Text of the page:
Digital payments and fraud prevention services provider Boku (LON: BOKU) has already announced the main details of the 2019 figures. More news on the progress of the underlying operations should be forthcoming in the announcement on Thursday.

Revenues increased from $35.3m to $50m-$50.5m – the lower end of the previous range. Payments revenues were 23% higher, although that includes one-off payments of $3.2m. EBITDA increased from $6.3m to more than $10m, with a contribution from payments and a loss by the identity business. There was $35.6m in the bank at the end of 2019.

Boku gets paid a percentage-based fee by merchants for processing payment transactions over mobile. This includes the likes of Apple, Sony and Spotify. This is known as direct carrier billing, which is more convenient than using PayPal or credit cards because the customer is billed along with the charge for the mobile service. Identity verification services have been added to the product range.

The identity business has not gone as smoothly as hoped. There will be no deferred consideration on the identity business acquired. It needs to win contracts to move towards profitability.


Boku has already told investors that payment volumes continue to grow this year despite COVID-19. Total payment volumes of $966m in the first two months of the year are 30% higher than the same period in 2019.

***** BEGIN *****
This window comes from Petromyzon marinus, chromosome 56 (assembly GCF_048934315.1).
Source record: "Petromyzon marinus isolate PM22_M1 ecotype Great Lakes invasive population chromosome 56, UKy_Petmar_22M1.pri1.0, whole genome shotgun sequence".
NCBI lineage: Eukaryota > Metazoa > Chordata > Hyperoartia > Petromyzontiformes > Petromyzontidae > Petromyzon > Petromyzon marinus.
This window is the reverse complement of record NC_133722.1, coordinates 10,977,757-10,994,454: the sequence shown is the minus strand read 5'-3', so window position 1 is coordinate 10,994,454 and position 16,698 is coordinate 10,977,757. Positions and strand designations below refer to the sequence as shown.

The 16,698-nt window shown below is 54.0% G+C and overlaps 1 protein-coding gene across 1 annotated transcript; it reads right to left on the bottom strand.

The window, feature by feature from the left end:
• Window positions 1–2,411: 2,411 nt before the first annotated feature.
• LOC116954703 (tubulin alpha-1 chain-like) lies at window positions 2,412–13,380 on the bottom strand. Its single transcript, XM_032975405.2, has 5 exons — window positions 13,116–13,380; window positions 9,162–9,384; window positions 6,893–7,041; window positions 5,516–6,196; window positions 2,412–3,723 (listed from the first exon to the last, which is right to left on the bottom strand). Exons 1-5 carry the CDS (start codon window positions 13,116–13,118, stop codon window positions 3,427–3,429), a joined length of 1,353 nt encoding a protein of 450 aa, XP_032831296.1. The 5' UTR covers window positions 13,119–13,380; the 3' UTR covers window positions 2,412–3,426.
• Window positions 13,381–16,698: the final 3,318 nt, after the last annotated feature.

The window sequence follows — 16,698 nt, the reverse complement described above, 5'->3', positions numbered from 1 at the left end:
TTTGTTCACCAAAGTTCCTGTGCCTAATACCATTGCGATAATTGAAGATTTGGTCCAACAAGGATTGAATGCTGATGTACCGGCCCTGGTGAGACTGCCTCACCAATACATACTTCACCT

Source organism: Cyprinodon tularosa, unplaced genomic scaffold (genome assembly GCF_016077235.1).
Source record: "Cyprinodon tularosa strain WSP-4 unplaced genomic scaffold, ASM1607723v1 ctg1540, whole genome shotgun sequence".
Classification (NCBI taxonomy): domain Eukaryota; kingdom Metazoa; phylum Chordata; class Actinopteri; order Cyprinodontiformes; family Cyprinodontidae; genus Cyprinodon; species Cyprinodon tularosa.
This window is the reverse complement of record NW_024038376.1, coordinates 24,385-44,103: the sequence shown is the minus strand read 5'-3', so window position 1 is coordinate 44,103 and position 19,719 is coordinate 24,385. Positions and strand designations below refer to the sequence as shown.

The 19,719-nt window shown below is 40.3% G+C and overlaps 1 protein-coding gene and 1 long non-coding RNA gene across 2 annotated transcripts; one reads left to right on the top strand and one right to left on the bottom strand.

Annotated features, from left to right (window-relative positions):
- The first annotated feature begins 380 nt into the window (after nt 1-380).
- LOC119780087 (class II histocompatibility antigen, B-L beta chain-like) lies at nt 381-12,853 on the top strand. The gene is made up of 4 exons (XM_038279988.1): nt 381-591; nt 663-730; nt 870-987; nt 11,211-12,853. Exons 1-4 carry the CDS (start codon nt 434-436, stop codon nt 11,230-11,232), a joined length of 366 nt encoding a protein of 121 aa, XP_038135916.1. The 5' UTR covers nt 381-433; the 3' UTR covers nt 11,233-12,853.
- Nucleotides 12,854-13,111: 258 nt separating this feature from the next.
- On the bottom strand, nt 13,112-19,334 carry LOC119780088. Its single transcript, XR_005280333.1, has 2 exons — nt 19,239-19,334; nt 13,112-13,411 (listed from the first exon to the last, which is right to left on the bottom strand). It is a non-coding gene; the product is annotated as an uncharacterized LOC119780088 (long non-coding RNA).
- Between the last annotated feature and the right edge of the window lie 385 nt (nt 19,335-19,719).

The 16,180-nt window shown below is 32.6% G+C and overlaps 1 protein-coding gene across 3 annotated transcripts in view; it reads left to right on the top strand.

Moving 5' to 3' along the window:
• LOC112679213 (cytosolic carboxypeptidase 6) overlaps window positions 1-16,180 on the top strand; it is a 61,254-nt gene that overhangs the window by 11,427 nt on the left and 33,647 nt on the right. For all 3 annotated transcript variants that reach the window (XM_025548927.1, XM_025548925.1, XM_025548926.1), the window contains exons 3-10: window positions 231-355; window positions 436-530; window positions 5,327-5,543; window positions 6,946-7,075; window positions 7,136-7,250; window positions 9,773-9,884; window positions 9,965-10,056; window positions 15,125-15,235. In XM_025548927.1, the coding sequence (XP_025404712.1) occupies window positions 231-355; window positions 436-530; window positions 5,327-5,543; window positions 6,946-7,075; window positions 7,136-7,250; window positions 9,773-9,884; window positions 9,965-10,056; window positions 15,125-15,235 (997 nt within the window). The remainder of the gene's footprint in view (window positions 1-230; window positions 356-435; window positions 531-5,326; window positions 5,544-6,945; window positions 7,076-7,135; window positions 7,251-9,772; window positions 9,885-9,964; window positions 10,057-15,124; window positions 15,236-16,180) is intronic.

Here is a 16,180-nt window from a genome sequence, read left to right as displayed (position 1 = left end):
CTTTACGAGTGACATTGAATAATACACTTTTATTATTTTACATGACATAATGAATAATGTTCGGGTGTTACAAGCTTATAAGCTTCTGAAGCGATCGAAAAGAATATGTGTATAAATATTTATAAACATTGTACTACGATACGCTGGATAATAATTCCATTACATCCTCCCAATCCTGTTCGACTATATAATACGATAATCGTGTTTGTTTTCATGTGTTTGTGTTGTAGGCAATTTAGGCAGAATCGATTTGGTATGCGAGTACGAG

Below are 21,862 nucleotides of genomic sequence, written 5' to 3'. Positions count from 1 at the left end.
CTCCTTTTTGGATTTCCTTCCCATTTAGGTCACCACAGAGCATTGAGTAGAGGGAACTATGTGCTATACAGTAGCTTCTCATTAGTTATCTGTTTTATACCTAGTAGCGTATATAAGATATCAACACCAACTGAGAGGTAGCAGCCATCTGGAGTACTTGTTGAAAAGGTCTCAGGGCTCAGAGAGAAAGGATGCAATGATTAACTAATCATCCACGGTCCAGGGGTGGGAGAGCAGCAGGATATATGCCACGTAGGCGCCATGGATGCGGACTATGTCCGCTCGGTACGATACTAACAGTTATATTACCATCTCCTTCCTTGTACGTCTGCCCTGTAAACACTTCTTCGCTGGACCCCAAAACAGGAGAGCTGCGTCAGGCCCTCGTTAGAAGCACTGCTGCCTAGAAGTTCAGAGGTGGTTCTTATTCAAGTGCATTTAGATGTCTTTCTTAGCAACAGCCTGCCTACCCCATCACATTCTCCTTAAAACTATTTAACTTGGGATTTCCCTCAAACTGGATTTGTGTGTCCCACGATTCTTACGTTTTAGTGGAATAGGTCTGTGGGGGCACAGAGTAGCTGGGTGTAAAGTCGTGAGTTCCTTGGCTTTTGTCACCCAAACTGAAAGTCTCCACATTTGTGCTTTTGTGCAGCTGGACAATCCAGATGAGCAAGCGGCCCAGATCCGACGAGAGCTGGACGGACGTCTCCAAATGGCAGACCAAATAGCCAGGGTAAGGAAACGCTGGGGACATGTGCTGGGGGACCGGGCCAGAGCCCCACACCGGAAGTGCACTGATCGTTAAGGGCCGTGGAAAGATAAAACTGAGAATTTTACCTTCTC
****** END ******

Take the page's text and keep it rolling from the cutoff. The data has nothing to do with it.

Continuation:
People staying at home could mean more activity online. Video games companies are major clients. There could be more indication of current volumes with the results.

Boku continues to add new clients. The latest is with South Korean games developer Pearl Abyss for multi-country launches of direct carrier billing and eWallets. The launch countries include Russia, Turkey, Thailand, Indonesia, Malaysia, Philippines and Singapore.

Boku has also signed a mobile identification verification contract with a global mobile telecoms firm that will use the company’s technology worldwide. Boku is able to offer Go-Jek’s eWallet, GoPay, which is a major provider in Indonesia.

Boku has a strong growth track record, but it did disappoint last year. That was partly down to the performance of the identity business. Management may be able to reassure investors that the investment in the business is paying off.